The updated pursuits policy only applies to the NOPD within the city of New Orleans. Other law enforcement, including local agencies and Louisiana State Police — which is launching a New Orleans -based troop — follow their own policies when conducting pursuits in the city.

Weighing the options

The revised policy repeats a bottom-line calculus: the danger to the public from a suspect remaining at large must exceed the harm a pursuit might cause.

“The need for apprehension must be constantly weighed against the potential danger created by the pursuit,” the new policy reads.

The updated policy directly responds to one of two articles of the NOPD’s federal consent decree geared toward vehicle pursuits.

The first mandates that NOPD “prohibit vehicle pursuits, except where an officer obtains express supervisory approval” and in cases where the pursuit could cause more harm than the potential threat posed by the suspect.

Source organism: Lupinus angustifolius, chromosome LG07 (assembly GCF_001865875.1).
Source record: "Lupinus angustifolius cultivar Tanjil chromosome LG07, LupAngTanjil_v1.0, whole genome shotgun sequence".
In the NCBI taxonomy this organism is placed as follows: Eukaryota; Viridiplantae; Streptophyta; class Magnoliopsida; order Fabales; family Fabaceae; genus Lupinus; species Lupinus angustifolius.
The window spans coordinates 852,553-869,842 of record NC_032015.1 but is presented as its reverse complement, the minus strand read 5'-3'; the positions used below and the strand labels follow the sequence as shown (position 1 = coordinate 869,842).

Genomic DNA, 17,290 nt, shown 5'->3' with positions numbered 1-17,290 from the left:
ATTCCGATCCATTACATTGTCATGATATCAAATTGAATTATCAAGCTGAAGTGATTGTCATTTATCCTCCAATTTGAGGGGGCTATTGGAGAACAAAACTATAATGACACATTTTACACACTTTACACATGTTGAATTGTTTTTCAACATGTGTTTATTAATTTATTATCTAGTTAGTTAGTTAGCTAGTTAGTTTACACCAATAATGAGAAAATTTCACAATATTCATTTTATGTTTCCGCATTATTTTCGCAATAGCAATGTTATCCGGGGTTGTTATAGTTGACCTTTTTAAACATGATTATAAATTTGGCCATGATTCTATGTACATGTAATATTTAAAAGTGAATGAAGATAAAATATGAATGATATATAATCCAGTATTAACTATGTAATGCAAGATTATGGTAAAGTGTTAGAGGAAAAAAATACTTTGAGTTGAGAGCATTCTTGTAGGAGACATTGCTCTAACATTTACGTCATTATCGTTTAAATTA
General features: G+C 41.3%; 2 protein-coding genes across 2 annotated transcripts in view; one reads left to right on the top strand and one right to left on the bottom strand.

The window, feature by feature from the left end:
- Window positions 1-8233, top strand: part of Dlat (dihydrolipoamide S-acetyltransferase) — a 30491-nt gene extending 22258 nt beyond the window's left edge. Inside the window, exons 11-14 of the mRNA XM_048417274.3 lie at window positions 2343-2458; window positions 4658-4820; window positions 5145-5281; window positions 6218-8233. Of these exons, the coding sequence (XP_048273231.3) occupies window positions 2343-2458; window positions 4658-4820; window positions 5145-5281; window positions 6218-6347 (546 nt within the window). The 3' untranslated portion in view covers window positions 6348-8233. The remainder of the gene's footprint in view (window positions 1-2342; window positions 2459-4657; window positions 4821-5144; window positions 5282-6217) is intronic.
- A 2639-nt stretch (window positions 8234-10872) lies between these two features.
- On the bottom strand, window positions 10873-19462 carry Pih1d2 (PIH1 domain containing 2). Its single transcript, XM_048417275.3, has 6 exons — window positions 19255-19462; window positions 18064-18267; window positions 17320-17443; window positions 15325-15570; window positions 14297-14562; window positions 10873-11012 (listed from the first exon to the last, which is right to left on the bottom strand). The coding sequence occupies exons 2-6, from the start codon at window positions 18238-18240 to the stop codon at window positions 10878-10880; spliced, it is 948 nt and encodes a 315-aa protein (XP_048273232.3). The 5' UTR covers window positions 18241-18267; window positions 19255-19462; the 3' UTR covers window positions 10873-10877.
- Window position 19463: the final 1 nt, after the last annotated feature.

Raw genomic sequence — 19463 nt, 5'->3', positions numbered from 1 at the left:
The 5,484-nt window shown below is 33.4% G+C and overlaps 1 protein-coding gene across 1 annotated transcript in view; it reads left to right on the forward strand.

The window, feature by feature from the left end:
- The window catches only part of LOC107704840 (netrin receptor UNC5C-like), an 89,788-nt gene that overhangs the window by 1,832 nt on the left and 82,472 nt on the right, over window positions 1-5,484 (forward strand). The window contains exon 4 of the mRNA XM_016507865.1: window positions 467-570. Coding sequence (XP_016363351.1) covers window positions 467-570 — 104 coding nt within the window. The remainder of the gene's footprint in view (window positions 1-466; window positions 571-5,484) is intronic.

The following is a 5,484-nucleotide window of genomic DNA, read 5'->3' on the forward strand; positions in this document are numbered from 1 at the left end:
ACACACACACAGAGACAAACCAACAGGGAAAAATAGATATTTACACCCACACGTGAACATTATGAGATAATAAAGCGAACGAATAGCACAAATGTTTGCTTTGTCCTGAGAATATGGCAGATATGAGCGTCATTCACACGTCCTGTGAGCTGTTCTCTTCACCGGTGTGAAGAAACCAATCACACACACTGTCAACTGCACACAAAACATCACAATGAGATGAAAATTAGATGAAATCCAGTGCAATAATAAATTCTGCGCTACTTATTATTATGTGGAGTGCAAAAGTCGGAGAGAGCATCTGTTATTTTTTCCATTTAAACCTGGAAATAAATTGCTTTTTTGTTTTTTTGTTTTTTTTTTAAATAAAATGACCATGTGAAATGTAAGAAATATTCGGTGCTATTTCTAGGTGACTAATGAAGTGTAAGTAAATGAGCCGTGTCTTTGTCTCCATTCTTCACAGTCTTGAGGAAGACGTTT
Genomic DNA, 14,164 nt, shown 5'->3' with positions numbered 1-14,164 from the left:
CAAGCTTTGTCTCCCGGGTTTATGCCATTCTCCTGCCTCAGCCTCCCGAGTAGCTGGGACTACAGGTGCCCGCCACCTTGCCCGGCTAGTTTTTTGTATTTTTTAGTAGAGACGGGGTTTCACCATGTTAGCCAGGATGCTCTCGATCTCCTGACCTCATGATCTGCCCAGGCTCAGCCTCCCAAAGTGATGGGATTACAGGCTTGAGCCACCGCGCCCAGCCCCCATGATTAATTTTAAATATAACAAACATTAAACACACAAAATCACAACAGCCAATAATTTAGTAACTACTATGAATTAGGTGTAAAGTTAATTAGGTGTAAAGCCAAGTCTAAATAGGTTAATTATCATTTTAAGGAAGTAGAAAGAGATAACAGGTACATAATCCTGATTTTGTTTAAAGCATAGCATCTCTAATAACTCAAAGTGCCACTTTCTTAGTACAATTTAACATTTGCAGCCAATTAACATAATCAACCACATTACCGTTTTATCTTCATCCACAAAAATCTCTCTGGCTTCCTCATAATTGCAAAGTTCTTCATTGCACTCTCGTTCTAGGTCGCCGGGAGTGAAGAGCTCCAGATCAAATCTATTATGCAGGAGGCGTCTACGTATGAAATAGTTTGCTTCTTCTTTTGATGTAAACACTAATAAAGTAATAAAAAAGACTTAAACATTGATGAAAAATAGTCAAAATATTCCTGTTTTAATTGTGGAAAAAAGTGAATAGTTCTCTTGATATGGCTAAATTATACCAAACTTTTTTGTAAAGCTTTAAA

The same clause demands that NOPD ban roadblocks unless using “approved devices designed to demobilize the pursued vehicle.” The new policy offers more specific definitions for boxing in vehicles, ramming vehicles and caravanning.

Barnes pointed out the revised policy’s priority on “risk-analysis training” as it relates to pursuits, including reporting the outcome of each pursuit to NOPD’s internal training divisions, to help with continuing officer education.

The required reporting includes listing the violations that prompted pursuits, which officers were involved, which supervisors approved them and the outcomes.

Barnes called the implementation of the new policy “rewarding ... especially when something that you develop and put into place... you can see it translate into practice and see it work.”